Succeeding King Lear: Literature, Exposure, and the Possibility of Politics

Succeeding King Lear: Literature, Exposure, and the Possibility of Politics

Succeeding King Lear: Literature, Exposure, and the Possibility of Politics

Succeeding King Lear: Literature, Exposure, and the Possibility of Politics

Synopsis

This book investigates the question of the relations between literature and politics in democratic modernity. It makes connections between Shakespeare's tragedy, Wordsworth's poetry, and the documentary nonfiction and photography of James Agee and Walker Evans to offer new ways of thinking of the logic of literary history and the relationship between early modern, Romantic, and twentieth-century texts; and it brings literature into dialogue with contemporary philosophical re-readings of Western political thought. King Lear, Sun argues, opens up a literary succession at the heart of which is a crisis of sovereignty. Interrogating what it is to be a political subject as actor and spectator in the kingdom, the play issues an injunction to transform spectatorship in plural and nonsovereign terms. Thorough engagements with Lear, Wordsworth in the 1790s, and Agee and Evans in the 1930s assume this injunction by generating new artistic genres and modes for their times.

Excerpt

This book investigates Shakespeare’s King Lear and its originative force in modern literature, with specific attention to the early work of the English Romantic poet William Wordsworth and to James Agee and Walker Evans’s 1941 book Let Us Now Praise Famous Men. What is it about King Lear that makes these—among so many other—later readers return to the play to initiate their own creative trajectories? What is it about King Lear that makes these readers interrogate emphatically through the play the question of the relationship between literature and politics in modernity?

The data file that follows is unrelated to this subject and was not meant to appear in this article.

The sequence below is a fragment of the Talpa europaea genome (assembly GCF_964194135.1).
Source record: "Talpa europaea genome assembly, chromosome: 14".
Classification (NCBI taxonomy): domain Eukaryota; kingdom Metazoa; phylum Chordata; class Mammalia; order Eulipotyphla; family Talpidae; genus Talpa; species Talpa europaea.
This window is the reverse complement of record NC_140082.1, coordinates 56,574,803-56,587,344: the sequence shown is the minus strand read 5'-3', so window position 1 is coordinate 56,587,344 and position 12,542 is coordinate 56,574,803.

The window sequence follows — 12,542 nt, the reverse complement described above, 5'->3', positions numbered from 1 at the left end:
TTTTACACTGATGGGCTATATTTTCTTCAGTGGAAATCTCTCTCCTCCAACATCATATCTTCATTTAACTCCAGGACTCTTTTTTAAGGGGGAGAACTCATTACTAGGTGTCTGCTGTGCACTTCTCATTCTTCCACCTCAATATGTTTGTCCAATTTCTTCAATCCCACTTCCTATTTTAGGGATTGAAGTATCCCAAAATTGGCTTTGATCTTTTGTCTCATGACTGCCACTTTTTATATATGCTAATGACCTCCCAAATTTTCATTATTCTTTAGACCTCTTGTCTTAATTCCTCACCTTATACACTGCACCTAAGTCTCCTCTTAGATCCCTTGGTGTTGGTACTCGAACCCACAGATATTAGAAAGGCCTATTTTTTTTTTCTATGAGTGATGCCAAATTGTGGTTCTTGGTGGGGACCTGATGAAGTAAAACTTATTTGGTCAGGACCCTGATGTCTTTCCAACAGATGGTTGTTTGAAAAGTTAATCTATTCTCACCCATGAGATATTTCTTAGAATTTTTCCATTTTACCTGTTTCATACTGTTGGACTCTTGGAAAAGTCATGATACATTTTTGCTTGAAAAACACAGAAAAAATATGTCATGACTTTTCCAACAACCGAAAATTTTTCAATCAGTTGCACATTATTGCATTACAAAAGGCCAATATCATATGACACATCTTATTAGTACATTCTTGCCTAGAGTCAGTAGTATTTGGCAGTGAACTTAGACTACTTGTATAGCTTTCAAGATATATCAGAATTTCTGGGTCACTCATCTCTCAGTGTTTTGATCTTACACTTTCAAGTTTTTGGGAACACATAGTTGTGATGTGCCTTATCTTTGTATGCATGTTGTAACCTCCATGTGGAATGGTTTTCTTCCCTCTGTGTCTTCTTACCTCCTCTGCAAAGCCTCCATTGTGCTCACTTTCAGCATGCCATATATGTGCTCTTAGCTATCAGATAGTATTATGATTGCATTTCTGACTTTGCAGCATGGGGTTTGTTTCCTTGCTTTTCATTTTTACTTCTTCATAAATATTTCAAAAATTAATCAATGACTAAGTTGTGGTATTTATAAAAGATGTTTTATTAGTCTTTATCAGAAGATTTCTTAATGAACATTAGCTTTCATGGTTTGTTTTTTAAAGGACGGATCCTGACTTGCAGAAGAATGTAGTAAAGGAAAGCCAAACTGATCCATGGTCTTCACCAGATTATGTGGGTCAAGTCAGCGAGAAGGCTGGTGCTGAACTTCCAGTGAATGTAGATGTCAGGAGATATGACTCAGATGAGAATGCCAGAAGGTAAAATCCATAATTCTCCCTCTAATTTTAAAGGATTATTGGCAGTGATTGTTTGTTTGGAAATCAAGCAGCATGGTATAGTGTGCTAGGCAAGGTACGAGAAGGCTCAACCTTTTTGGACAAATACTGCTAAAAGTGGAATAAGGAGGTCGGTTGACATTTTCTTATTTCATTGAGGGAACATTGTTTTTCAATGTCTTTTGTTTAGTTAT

Shakespeare occupies a place of incontestable centrality in Western modernity. His work has been studied in a variety of disciplines, including—besides literary study—philosophy, history, political theory, religion, sociology, and psychology, plumbed for the insights it affords into the predicament of being modern. The empirical Shakespeare wrote toward the end of the sixteenth century and the beginning of the seventeenth, in the aftermath of the Protestant Reformation and its transformation of the institution of the English monarchy, and in the advent of the scientific revolution that would come to define the modern age.

Beyond the company of fellow English dramatists such as Jonson and Marlowe, Shakespeare has been read alongside such European thinkers as Machiavelli, Montaigne, and Descartes. The philosopher Stanley Cavell has approached the question of Shakespeare’s modernity in the context of his affinity with Descartes in their common engagement with the problem of skepticism at the threshold of post-theological, scientific modernity. In another vein, the literary critic Harold Bloom claims for Shakespeare’s oeuvre the status of “secular Scripture,” finding the Shakespearean corpus analogous to the Bible in the intensity and magnitude of its shaping force on a wide variety of readers.

This book aims to reinterpret the relations between Shakespeare and modern literary history by examining how King Lear generates a literary genealogy, or history of successors. Further, this book seeks to explore the . . .

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